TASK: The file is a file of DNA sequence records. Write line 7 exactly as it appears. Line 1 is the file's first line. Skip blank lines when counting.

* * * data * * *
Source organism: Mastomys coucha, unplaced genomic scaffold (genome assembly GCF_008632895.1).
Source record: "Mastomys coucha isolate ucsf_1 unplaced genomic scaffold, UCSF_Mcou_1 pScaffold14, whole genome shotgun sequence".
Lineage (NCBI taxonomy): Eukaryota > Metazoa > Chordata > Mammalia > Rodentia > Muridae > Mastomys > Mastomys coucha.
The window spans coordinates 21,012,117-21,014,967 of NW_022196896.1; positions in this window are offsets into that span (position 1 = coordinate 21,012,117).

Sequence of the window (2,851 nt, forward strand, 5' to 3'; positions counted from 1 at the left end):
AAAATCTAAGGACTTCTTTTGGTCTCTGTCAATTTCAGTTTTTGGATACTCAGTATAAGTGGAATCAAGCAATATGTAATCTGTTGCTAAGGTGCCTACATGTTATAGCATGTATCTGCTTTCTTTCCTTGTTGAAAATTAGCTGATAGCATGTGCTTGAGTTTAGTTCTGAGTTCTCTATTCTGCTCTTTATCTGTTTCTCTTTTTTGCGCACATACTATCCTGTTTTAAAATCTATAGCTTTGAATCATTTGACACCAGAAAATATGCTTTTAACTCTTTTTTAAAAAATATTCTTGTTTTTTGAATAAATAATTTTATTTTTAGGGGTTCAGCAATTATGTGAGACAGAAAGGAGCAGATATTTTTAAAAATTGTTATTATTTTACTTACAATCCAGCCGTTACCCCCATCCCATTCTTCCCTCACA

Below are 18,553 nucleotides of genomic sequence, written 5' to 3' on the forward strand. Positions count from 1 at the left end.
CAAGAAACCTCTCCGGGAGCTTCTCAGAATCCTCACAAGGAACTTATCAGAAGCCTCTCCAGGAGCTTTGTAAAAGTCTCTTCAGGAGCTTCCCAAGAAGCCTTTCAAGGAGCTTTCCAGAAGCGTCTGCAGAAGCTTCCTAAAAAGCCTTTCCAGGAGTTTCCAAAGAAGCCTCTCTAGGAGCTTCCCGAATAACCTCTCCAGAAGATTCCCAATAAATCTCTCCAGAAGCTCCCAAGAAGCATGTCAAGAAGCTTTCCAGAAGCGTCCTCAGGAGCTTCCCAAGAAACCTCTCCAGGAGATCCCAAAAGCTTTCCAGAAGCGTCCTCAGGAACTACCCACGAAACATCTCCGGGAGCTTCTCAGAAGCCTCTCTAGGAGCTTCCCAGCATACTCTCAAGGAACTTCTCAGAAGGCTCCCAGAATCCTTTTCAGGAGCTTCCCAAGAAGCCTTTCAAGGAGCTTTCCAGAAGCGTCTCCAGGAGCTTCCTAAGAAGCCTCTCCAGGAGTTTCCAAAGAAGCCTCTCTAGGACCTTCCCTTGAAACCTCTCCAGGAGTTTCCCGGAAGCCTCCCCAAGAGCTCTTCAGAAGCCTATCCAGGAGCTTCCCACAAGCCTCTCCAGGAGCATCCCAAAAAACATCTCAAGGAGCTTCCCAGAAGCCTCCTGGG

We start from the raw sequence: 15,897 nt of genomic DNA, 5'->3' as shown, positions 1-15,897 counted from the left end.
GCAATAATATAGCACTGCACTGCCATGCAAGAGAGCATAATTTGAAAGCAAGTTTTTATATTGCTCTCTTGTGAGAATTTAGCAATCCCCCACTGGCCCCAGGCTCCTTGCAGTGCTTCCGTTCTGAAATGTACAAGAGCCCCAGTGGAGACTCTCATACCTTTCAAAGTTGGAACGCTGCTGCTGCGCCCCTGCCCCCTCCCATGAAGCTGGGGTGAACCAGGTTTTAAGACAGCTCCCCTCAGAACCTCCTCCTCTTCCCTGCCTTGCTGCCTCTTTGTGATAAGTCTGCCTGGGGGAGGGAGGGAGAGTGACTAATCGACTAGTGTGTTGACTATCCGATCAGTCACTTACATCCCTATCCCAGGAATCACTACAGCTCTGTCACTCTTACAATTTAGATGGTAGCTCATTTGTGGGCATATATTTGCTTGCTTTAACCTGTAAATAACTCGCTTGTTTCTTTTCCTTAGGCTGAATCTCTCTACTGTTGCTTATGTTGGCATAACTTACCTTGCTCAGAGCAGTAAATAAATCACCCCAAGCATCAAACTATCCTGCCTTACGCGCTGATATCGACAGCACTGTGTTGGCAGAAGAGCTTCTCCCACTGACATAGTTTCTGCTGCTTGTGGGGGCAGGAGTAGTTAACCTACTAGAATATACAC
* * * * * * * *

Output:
Below are 18,553 nucleotides of genomic sequence, written 5' to 3' on the forward strand. Positions count from 1 at the left end.